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Gerhard “the Great” Duke of Upper-LorraineAge: 62 years10081070

Name
Gerhard “the Great” Duke of Upper-Lorraine
Given names
Gerhard
Nickname
the Great
Name suffix
Duke of Upper-Lorraine

Gérard of Alsace

Name
Gérard of Alsace
Given names
Gérard
Surname
of Alsace

Gérard of Chatenoy

Name
Gérard of Chatenoy
Given names
Gérard
Surname
of Chatenoy

Gérard of Flanders

Name
Gérard of Flanders
Given names
Gérard
Surname
of Flanders
Birth estimated 1008

Publication: http://genealogics.org
Text:
[S00301] ~Europäische Stammtafeln, J.A. Stargardt Verlag, Marburg, Schwennicke, Detlev (Ed.). VI 129
MarriageHadwide de NamurView this family
yes

Birth of a son
#1
Thierry II Duke of Lorraine 1070-1115
estimated 1055 (Age 47 years)

Publication: http://genealogics.org
Death about April 14, 1070 (Age 62 years)

Publication: http://genealogics.org
Text:
[S00301] ~Europäische Stammtafeln, J.A. Stargardt Verlag, Marburg, Schwennicke, Detlev (Ed.). VI 129
BirthGenealogics - Leo van de Pas
Publication: http://genealogics.org
Text:
[S00301] ~Europäische Stammtafeln, J.A. Stargardt Verlag, Marburg, Schwennicke, Detlev (Ed.). VI 129
DeathGenealogics - Leo van de Pas
Publication: http://genealogics.org
Text:
[S00301] ~Europäische Stammtafeln, J.A. Stargardt Verlag, Marburg, Schwennicke, Detlev (Ed.). VI 129
SourceGenealogics - Leo van de Pas
Publication: http://genealogics.org
Text:
[S00301] ~Europäische Stammtafeln, J.A. Stargardt Verlag, Marburg, Schwennicke, Detlev (Ed.). VI 129
Note: Extensive source. Uses many important and established sources, such as:
SourceWikipedia
Note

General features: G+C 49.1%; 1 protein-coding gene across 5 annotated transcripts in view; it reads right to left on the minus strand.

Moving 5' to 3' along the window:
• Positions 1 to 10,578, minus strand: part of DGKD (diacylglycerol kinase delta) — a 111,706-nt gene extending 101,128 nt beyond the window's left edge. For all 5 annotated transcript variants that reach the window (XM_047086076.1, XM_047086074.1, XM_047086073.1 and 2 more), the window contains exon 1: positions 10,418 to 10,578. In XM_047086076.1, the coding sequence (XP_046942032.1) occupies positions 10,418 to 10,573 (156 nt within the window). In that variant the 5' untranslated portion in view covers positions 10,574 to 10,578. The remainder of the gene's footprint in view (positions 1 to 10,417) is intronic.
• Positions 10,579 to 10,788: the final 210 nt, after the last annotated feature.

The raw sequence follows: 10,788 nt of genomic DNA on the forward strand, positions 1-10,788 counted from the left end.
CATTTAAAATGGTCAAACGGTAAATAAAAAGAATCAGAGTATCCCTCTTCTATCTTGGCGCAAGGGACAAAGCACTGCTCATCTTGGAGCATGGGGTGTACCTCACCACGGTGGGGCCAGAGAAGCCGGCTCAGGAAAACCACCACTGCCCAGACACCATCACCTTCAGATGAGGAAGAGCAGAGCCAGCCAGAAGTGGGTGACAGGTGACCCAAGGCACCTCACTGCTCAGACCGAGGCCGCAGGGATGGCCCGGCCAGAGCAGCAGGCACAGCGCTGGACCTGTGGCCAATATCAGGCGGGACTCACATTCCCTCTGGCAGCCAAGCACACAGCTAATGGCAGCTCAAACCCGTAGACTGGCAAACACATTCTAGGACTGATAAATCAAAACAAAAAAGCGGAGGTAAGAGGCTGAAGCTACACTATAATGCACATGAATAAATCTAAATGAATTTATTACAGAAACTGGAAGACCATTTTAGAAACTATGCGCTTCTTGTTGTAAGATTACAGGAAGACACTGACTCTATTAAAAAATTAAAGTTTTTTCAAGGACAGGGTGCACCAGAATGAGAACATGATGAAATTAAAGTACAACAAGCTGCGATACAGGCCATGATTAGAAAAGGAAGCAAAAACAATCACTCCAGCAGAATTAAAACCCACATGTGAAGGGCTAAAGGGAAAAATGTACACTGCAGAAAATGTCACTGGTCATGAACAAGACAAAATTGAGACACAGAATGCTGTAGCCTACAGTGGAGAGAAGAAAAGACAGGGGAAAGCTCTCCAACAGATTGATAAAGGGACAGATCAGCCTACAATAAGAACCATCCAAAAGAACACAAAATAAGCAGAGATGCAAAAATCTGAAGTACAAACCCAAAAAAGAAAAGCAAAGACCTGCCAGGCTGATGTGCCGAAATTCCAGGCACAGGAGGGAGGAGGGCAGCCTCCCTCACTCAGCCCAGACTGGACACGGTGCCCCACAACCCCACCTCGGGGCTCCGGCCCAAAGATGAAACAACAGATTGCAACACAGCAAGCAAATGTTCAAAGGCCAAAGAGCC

BIOGRAPHY Gerhard was the younger son of Gerhard de Bouzonville, Graf von Metz, and Gisela, who may have been a daughter of Thierry I, duke of Upper Lorraine. He was the count of Metz and Chatenois from 1047, when his older brother Adalbert resigned these counties to him on becoming duke of Lorraine. On Adalbert's death the next year, Gerhard became duke and was so until his death. In contemporary documents he is called Gerhard of Alsace (after the familial homeland), Gerhard of Chatenoy (after an ancestral castle near Neufchâteau), or Gerhard of Flanders (after his wife's homeland). He and his wife Hadwide, daughter of Albert I, comte de Namur, and Ermengarde/Aleide de Lorraine, had four children of whom two sons, Thierry II and Gerhard, would have progeny. Emperor Heinrich III invested Adalbert with Lorraine in 1047 after confiscating it from Geoffroy 'with the Beard'. Geoffroy did not back down, however, and killed Adalbert in battle. Heinrich then bestowed the dukedom on Gerhard, but the deposed duke continued to stir. Geoffroy had the support of a faction of the nobility who did not want a strong hand at the ducal helm, and Gerhard was imprisoned. However he had the support of the most important bishop, Bruno von Egisheim-Dagsburg, bishop of Toul (later Pope Leo IX), who procured his liberation in 1049. The emperor gave him troops to assist him in his fight, for the rebels had the support of some elements in the Church. Gerhard himself remained, as his brother had, faithful to the end to the imperial dynasty, and his descendants would remain so as well, even into the Hohenstaufen years. Gerhard's alliance with the Church was regular but inconstant, though he endowed the abbeys of Mourmoutiers, Saint-Michel and Remiremont. Mourmoutiers was the abbey of Cardinal Humbert of Silva Candida, who excommunicated the patriarch of Constantinople, Michael I Cerularius, in 1054, precipitating the Great Schism, and Remiremont was Gerhard's own final resting place. In June 1053 Gerhard and Prince Rudolf of Benevento led papal and Swabian troops into battle on behalf of Leo IX. The Battle of Civitate on 10 June 1053 was a disastrous loss for the pope. His enemies, the Normans under Humphrey de Hauteville and Richard of Aversa, defeated his allies and captured Leo, keeping him in honourable captivity at Benevento, Gerhard, however returned to Lorraine. Among his construction projects was the castle of Prény in the centre of the duchy, and the beginnings of the capital city Nancy. Gerhard died (possibly poisoned) at Remiremont about 14 April 1070, while trying to end a revolt. He was succeeded by his son Thierry II. Gerhard was the progenitor of the line of dukes who ruled Lorraine until 1755.
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